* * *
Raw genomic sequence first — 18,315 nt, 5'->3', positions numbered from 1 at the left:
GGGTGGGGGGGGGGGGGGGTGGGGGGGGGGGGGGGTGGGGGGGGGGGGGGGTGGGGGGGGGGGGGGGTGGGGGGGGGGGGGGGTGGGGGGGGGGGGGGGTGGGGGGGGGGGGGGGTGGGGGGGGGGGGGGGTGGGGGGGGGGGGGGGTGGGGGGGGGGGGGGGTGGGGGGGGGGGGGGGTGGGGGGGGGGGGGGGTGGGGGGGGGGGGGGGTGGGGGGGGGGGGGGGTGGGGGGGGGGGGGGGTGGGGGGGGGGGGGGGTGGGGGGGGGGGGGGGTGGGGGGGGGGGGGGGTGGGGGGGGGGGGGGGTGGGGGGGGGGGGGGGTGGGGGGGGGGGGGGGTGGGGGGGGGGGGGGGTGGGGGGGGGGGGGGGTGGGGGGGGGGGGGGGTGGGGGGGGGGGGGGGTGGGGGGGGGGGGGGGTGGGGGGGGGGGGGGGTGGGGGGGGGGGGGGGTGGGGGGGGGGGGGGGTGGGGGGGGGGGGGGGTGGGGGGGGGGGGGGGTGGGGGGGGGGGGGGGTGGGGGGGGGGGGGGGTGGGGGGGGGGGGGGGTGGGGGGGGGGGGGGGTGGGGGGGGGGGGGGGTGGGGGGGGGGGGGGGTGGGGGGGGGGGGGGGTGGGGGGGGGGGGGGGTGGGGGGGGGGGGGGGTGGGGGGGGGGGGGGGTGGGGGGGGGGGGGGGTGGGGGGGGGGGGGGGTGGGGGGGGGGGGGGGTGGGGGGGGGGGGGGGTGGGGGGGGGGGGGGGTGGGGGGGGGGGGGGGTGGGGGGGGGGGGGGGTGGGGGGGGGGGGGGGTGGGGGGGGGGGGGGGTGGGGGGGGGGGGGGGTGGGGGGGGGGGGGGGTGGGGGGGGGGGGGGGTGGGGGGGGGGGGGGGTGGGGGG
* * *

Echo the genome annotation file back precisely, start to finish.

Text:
Raw genomic sequence first — 18,315 nt, 5'->3', positions numbered from 1 at the left:
GGGTGGGGGGGGGGGGGGGTGGGGGGGGGGGGGGGTGGGGGGGGGGGGGGGTGGGGGGGGGGGGGGGTGGGGGGGGGGGGGGGTGGGGGGGGGGGGGGGTGGGGGGGGGGGGGGGTGGGGGGGGGGGGGGGTGGGGGGGGGGGGGGGTGGGGGGGGGGGGGGGTGGGGGGGGGGGGGGGTGGGGGGGGGGGGGGGTGGGGGGGGGGGGGGGTGGGGGGGGGGGGGGGTGGGGGGGGGGGGGGGTGGGGGGGGGGGGGGGTGGGGGGGGGGGGGGGTGGGGGGGGGGGGGGGTGGGGGGGGGGGGGGGTGGGGGGGGGGGGGGGTGGGGGGGGGGGGGGGTGGGGGGGGGGGGGGGTGGGGGGGGGGGGGGGTGGGGGGGGGGGGGGGTGGGGGGGGGGGGGGGTGGGGGGGGGGGGGGGTGGGGGGGGGGGGGGGTGGGGGGGGGGGGGGGTGGGGGGGGGGGGGGGTGGGGGGGGGGGGGGGTGGGGGGGGGGGGGGGTGGGGGGGGGGGGGGGTGGGGGGGGGGGGGGGTGGGGGGGGGGGGGGGTGGGGGGGGGGGGGGGTGGGGGGGGGGGGGGGTGGGGGGGGGGGGGGGTGGGGGGGGGGGGGGGTGGGGGGGGGGGGGGGTGGGGGGGGGGGGGGGTGGGGGGGGGGGGGGGTGGGGGGGGGGGGGGGTGGGGGGGGGGGGGGGTGGGGGGGGGGGGGGGTGGGGGGGGGGGGGGGTGGGGGGGGGGGGGGGTGGGGGGGGGGGGGGGTGGGGGGGGGGGGGGGTGGGGGGGGGGGGGGGTGGGGGGGGGGGGGGGTGGGGGGGGGGGGGGGTGGGGGGGGGGGGGGGTGGGGGGGGGGGGGGGTGGGGGGGGGGGGGGGTGGGGGG